Which brings me to a recent personal encounter I had with the cable conglomerate. I’m a decade long Comcast customer and in April I found that two channels we occasionally watched at home, MSNBC and AMC, had disappeared from our two televisions that did not have a dedicated cable box.
I called 1-800-COMCAST and was told that I needed a digital converter to continue receiving these channels and could pick one up for free—by going to the dreaded local Comcast office.
What’s most off-putting about this office isn’t the untouched-since-the-‘70s interior or the unsmiling, laconic customer service reps—it’s, I kid you not, the counter-to-ceiling wall of thick bullet-proof glass the reps sit behind.
It’s the kind of set-up you see on TV in the visiting rooms of prisons, complete with vented portholes through which you talk to the person opposite you. It serves as a quite literal barrier to developing any kind of customer rapport, and gets you wondering why they need this kind of security in the first place.
So anyway, I went to the office to get my free converters—only to have the customer service rep behind the wall of glass tell me, with an unmistakable I-hate-my-job vibe, “we’re out of them, you need to come back in January”. A 9-month wait!
From the parking lot I made a call to 1-800-COMCAST to complain and received an apology. I was told that the converters were on order and should in fact be ready in September, a slightly more tolerable 5 months away.
Fast forward to a few days ago. Using Instant Chat at the Comcast Web site, I check to see if the converters might be ready. After being passed from one associate to another more versed with the converters, I’m informed they’re now available and I can have them shipped to my home. Yes!
Only, after confirming my address, I’m told that, oops, they can’t mail the converters to my area (for a reason never explained) and that I need to contact my local office to see if they have them. “Wait a second,” I chat back, “I don’t want to contact my local office, that’s why I’m talking to you.”
A canned response is sent back to me to the effect, “I am so sorry about your situation. I know you’re frustrated, but you need to contact your local office. Is there anything else I can do for you today?”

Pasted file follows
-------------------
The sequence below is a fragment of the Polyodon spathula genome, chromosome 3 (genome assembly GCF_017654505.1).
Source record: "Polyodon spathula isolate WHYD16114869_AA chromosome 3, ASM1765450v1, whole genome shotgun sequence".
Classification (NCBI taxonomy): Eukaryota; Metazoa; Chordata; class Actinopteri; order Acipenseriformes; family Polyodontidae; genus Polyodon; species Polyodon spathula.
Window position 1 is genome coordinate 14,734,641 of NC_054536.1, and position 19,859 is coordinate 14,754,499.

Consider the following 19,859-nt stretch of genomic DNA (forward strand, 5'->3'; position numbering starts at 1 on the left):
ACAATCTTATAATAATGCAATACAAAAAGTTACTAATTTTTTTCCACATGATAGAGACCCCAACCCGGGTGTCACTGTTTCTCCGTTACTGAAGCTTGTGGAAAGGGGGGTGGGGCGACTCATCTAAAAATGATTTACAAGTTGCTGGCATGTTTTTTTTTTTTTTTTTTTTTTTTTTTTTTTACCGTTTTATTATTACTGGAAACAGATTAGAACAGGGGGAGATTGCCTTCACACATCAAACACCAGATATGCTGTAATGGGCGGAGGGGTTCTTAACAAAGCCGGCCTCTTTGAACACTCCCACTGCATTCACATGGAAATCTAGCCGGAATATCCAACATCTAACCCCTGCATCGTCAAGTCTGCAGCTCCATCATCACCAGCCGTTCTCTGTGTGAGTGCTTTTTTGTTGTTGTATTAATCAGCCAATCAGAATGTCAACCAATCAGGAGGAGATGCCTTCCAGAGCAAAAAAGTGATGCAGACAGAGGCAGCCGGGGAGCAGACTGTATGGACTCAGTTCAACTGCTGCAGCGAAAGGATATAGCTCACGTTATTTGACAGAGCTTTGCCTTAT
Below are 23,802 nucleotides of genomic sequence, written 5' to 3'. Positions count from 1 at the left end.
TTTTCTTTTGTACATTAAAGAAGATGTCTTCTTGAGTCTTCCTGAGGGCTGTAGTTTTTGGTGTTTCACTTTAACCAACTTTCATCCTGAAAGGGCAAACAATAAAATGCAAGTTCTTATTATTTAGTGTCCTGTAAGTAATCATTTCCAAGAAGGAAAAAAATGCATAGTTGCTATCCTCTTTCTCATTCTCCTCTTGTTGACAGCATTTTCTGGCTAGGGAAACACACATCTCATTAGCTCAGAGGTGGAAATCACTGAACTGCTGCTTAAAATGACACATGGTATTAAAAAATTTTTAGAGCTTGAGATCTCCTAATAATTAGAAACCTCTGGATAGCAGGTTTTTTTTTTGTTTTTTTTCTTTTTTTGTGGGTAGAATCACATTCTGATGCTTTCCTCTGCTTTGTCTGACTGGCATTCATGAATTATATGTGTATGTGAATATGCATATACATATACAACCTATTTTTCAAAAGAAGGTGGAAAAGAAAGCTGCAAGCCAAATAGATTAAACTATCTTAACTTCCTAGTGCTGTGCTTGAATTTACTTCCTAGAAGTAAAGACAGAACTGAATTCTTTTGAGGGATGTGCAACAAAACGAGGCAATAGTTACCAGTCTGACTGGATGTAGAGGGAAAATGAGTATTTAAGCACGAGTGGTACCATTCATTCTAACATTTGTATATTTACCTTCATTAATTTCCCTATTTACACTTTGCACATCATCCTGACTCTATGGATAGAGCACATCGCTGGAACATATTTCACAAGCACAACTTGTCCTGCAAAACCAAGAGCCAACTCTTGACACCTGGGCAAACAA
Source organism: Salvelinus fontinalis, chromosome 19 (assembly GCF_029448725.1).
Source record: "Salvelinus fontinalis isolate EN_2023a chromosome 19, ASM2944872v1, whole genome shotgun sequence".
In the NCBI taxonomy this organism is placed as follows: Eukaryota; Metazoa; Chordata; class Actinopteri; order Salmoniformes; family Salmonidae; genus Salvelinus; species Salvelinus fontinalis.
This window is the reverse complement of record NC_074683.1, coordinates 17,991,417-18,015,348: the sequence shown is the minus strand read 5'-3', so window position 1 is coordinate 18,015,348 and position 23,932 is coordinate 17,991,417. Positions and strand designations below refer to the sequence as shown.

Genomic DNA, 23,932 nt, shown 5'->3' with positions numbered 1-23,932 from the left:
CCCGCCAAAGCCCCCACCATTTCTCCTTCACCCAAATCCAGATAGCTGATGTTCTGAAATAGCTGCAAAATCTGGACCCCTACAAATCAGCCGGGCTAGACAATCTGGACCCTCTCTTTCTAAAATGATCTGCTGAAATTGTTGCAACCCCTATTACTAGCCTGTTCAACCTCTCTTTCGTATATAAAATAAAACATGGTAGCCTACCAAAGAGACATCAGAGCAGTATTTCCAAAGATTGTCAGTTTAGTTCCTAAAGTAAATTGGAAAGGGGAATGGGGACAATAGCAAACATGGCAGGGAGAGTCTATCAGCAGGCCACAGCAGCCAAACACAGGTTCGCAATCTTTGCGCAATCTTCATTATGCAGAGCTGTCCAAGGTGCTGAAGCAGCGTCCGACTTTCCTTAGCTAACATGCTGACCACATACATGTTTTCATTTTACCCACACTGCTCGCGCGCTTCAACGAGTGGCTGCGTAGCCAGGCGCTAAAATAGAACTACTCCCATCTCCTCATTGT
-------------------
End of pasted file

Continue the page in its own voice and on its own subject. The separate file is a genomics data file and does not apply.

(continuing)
Yes, for starters you can drop the canned faux sincerity. Then, you can break the rules and ship me my free converters. OR you can contact the local office for me and see if they have the converters. After all, I started our conversation by telling you that I was very tempted by a money-saving Verizon triple play offer I was receiving in the mail 3 or 4 times a week. Hint: You’re in danger of losing me as a long-time customer!
Funny thing is, I call 1-800-COMCAST an hour or so later on an unrelated Internet issue. And, after addressing the problem, the customer service rep quickly switches subjects. “Sir, I see you’re having an issue getting digital converters. Can I have them mailed to you in the next two weeks?”
Shocked, I reply “Yes, you can, thank you.”
Sometimes Comcast offers terrible customer service. Sometimes Comcast offers great customer service. And sometimes you get to see both of them in the very same day. But my guess is, most customers only see one side. And if it’s the terrible side, they don’t stay customers for very long.
(Now, let’s see if I get my converters!)
This post originally appeared on Loyalty Truth September 26, 2009. Tom Rapsas is an independent Creative Director/Writer/Strategist and can be reached at email@example.com or via Twitter @tomrapsas.
Friday, September 18, 2009
(Another reason your company needs a social media presence.)
Microsoft sucks. So does The Home Depot. Ditto Dell, Target and Dominos. And while it may not surprise you to hear that Wal-Mart sucks, you may not have heard that beloved brands like Apple, Ikea and Starbucks suck as well.
The fact is that despite you or your company’s best intentions, somebody out there thinks you suck. In fact, if you’re one of the companies listed above, there are multiple people that think you suck. And they’re not shy about telling people what they think.